What William Nordhaus did was add on the climate system. The economy affects the climate because there's a certain fraction of economic outputs that might change over time, in terms of emissions per unit of GDP. That affects global average temperatures. But as the world gets warmer, there are damages to the levels of economic output. There's a feedback system between the economy and the climate. So, at a very high level, this is how the DICE model works.

But I think there's something missing in this model.

The world population stays the same regardless of whether there's one degree of warming, two degrees of warming, or ten degrees of warming. Does this make sense? A lot of recent literature suggests probably not.

An article in the Lancet suggests that climate change is the biggest global health threat of the 21st century.

Let's dive into some of this literature. This is a projection of the effect that climate change is likely to have on different types of days — from very hot to very cold days.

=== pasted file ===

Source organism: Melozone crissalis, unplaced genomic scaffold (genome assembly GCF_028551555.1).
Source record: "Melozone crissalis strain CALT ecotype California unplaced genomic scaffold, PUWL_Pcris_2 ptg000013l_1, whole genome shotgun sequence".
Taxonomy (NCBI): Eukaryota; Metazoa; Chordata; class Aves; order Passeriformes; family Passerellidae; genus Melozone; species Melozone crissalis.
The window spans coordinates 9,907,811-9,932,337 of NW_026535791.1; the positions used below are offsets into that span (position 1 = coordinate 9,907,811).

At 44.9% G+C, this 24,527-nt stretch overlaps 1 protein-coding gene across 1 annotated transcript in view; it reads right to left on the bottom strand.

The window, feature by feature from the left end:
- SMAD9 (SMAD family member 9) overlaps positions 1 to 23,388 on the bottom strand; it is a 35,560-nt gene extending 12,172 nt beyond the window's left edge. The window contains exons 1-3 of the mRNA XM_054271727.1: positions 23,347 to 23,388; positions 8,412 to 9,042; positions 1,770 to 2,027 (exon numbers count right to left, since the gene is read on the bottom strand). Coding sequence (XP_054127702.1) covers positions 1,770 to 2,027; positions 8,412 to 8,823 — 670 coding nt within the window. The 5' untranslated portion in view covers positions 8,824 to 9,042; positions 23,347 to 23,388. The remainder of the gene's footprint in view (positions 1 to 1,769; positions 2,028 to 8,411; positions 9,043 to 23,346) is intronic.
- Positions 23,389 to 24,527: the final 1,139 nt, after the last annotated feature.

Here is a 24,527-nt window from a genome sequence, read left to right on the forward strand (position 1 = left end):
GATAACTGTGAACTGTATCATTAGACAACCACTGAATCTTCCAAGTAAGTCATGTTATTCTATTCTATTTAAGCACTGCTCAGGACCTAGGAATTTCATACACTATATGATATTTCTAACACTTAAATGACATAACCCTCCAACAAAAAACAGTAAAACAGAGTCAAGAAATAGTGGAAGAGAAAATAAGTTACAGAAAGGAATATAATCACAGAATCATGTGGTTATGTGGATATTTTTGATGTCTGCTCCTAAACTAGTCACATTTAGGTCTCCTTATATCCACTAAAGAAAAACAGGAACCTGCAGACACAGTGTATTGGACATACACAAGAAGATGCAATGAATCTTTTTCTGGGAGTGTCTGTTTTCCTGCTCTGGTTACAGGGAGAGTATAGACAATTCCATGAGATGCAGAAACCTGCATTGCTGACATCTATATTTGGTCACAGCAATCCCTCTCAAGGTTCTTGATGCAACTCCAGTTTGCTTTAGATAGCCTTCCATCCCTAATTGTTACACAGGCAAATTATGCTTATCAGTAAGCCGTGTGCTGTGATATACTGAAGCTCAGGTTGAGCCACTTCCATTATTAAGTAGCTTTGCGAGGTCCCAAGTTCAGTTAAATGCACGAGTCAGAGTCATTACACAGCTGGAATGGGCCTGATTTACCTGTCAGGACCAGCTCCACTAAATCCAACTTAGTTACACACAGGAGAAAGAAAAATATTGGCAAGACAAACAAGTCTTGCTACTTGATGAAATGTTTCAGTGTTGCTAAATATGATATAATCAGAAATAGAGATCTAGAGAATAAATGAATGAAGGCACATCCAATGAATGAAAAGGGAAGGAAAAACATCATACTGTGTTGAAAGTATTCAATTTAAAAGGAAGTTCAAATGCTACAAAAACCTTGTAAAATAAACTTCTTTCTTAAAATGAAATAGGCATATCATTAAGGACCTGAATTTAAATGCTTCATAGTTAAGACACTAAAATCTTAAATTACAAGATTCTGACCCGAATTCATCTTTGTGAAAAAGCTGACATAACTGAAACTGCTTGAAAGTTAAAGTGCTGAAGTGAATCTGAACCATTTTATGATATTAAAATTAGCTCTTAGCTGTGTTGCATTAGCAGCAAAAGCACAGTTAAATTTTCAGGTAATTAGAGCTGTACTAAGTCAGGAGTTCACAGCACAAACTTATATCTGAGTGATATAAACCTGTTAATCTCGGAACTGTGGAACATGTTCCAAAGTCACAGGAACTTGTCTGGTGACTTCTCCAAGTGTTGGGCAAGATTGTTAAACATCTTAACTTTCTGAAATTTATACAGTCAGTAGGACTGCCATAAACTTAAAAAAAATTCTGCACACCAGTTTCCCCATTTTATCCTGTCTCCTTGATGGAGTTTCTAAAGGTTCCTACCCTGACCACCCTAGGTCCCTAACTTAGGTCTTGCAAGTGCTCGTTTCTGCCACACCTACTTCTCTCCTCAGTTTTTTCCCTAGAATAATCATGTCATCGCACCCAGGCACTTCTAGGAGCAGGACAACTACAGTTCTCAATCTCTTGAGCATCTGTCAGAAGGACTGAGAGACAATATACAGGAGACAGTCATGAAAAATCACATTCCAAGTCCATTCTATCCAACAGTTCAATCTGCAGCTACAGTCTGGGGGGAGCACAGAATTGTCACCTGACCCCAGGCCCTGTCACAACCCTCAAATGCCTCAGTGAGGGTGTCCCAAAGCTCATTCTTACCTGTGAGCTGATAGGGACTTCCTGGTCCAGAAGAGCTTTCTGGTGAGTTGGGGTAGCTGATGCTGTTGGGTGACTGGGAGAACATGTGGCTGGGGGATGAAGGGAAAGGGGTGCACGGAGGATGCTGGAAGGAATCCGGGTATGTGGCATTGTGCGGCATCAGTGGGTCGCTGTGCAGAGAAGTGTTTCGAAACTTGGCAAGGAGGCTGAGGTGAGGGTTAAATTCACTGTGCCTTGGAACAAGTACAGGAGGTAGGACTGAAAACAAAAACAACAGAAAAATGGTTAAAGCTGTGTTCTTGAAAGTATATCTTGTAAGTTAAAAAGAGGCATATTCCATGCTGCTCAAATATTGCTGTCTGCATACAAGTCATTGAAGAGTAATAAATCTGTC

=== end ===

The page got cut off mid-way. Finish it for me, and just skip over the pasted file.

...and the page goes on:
This shows the average for the whole world right now, with the highest number of days in the “28 degrees Celsius” range. There are not a lot of super-hot days over 33 degrees Celsius. But under a scenario in 2100, with about 4.5 degrees Celsius of warming, the number of hot days is expected to skyrocket, with many days between 20 and 33 degrees Celsius, and even over 33 degrees Celsius. We can see that this will happen both in warmer places and in slightly colder places.

So in India, which is already a fairly hot place, the most common daily temperature is between 80 and 84 degrees Fahrenheit. There are currently very few days over 95 degrees Fahrenheit. But under this scenario, there are going to be many more days over 95 degrees Fahrenheit. Something similar will happen in the United States.

What's the effect of this warming trend? Fortunately, [researchers have produced] a lot of empirical literature on this topic over the last few years. This is just a snippet from This is just a snippet from a 2011 paper by Deschenes and Greenstone.

They looked at the effect of different types of days on the overall mortality rate in the United States. If there is a really hot day over 90 degrees Fahrenheit, we would expect there to be an additional death per 100,000 over the course of a year relative to a milder day of 50 to 60 degrees Fahrenheit. Colder days have a mortality effect, but there's a very pronounced mortality effect over 90 degrees Fahrenheit.

This is a more recent study by Fu et al. from 2018 that looked at the effect in India.